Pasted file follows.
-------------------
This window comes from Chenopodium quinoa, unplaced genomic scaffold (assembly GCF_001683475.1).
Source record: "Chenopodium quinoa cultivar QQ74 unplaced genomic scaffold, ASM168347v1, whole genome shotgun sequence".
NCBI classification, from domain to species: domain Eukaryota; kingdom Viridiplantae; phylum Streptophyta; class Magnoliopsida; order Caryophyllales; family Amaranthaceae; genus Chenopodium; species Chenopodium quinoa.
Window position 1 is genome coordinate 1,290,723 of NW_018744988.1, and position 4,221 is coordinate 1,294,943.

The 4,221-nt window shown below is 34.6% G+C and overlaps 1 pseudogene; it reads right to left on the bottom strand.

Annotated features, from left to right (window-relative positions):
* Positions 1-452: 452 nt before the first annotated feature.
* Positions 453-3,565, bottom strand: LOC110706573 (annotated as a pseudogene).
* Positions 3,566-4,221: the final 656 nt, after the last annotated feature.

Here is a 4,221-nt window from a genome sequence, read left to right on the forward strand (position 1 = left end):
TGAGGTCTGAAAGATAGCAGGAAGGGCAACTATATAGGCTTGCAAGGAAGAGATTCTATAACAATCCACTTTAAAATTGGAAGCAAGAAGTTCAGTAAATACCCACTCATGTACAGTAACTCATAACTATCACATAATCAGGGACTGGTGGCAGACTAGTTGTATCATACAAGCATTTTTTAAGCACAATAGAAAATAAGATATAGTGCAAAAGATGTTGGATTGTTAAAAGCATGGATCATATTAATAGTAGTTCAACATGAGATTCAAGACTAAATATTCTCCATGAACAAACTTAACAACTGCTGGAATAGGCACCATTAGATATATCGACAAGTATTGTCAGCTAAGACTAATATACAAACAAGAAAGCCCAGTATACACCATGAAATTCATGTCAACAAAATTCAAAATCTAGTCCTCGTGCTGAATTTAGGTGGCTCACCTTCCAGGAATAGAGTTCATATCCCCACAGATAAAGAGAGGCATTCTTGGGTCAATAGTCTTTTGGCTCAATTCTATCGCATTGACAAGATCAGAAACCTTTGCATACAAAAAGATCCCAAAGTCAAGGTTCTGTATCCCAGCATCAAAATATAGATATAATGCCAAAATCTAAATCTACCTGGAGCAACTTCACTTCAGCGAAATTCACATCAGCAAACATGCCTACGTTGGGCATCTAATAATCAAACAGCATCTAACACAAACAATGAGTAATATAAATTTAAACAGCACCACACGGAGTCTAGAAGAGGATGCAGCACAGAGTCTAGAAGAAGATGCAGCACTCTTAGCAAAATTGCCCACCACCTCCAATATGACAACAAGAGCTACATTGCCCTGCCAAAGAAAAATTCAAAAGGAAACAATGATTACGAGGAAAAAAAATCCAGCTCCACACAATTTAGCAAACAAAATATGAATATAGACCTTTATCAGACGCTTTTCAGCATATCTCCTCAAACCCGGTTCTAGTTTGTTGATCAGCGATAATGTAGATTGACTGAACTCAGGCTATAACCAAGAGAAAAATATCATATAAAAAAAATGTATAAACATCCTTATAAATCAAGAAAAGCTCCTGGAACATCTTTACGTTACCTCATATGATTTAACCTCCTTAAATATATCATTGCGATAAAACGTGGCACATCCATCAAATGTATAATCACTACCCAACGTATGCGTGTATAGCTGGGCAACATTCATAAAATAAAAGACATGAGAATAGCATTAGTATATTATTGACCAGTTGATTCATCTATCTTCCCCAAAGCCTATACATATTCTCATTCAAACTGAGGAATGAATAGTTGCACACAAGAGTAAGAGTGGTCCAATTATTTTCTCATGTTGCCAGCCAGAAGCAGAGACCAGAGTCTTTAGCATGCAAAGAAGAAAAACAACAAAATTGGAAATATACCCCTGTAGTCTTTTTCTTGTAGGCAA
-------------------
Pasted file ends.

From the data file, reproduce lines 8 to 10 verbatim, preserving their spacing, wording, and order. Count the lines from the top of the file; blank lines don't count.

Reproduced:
* Positions 453-3,565, bottom strand: LOC110706573 (annotated as a pseudogene).
* Positions 3,566-4,221: the final 656 nt, after the last annotated feature.

Here is a 4,221-nt window from a genome sequence, read left to right on the forward strand (position 1 = left end):